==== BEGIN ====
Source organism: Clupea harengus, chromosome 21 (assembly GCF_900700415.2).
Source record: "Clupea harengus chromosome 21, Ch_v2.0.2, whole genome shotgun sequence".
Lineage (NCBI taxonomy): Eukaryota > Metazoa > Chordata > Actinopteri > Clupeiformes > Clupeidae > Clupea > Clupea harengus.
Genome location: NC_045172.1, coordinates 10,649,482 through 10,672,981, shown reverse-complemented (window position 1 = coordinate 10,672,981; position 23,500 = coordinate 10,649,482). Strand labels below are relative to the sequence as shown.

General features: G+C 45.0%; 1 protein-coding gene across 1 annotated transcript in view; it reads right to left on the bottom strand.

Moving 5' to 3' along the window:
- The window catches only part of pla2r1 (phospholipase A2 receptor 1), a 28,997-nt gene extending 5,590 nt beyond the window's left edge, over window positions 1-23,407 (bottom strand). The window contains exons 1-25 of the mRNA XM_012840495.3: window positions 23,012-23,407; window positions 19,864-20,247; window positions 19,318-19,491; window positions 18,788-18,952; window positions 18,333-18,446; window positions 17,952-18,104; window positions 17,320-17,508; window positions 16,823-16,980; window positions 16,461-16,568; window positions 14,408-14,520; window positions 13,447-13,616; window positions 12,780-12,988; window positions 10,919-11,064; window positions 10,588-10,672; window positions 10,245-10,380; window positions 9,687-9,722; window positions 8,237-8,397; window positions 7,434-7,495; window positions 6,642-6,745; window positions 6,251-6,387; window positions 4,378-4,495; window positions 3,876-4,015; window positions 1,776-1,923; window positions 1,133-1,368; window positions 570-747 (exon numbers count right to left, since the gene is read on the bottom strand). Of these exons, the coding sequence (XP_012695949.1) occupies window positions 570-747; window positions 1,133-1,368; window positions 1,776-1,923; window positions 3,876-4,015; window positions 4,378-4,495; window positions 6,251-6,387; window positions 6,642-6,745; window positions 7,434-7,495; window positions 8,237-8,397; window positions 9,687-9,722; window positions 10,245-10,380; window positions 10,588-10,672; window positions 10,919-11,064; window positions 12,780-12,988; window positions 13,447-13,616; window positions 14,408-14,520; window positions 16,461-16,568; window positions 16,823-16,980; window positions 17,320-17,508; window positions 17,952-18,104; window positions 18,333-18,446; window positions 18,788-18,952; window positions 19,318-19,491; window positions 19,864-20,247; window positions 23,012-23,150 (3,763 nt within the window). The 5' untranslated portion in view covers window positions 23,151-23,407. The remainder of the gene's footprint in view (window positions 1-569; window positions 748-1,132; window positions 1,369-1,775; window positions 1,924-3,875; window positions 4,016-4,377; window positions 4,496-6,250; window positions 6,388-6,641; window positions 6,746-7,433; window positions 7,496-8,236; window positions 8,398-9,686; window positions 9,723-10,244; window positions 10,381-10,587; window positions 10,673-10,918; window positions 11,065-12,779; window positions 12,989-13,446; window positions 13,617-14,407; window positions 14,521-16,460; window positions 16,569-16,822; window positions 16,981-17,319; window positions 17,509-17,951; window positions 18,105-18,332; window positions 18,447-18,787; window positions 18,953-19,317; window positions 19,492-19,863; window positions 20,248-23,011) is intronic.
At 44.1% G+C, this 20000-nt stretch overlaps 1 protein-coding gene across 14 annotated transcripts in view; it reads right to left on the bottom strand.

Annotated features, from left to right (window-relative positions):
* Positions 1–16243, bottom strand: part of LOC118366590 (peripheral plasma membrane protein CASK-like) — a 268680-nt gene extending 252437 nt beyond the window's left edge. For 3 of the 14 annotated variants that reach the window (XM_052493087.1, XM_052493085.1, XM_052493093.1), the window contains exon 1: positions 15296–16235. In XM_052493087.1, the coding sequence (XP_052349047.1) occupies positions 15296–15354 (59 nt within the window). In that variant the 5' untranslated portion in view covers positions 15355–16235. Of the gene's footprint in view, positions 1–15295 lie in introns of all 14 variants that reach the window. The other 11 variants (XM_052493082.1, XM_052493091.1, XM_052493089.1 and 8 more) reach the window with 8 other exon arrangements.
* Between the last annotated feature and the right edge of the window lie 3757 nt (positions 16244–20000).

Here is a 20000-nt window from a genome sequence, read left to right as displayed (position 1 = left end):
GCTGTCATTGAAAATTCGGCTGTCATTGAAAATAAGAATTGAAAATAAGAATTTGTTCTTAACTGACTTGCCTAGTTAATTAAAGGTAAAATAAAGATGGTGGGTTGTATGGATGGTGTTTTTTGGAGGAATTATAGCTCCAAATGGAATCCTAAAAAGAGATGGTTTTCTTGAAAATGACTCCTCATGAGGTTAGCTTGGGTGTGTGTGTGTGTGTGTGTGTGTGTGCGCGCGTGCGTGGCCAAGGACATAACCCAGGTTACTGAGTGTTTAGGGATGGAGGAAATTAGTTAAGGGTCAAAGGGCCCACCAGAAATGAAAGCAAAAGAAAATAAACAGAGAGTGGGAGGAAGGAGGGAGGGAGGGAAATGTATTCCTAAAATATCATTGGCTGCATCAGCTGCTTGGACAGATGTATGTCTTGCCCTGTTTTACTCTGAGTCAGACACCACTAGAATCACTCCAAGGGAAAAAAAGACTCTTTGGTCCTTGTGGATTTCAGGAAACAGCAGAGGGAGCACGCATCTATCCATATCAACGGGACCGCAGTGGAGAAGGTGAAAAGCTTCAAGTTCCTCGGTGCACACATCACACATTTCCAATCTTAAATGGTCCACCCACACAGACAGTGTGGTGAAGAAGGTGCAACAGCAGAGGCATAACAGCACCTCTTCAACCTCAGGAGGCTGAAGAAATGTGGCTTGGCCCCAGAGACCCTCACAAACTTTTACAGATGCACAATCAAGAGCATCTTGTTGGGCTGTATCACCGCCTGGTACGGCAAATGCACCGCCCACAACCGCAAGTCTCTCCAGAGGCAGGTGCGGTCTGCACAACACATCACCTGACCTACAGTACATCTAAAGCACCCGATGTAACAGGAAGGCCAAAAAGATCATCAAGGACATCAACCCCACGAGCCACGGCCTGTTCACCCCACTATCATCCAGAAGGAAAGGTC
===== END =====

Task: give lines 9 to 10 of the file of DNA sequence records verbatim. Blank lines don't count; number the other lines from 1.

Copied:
Annotated features, from left to right (window-relative positions):
* Positions 1–16243, bottom strand: part of LOC118366590 (peripheral plasma membrane protein CASK-like) — a 268680-nt gene extending 252437 nt beyond the window's left edge. For 3 of the 14 annotated variants that reach the window (XM_052493087.1, XM_052493085.1, XM_052493093.1), the window contains exon 1: positions 15296–16235. In XM_052493087.1, the coding sequence (XP_052349047.1) occupies positions 15296–15354 (59 nt within the window). In that variant the 5' untranslated portion in view covers positions 15355–16235. Of the gene's footprint in view, positions 1–15295 lie in introns of all 14 variants that reach the window. The other 11 variants (XM_052493082.1, XM_052493091.1, XM_052493089.1 and 8 more) reach the window with 8 other exon arrangements.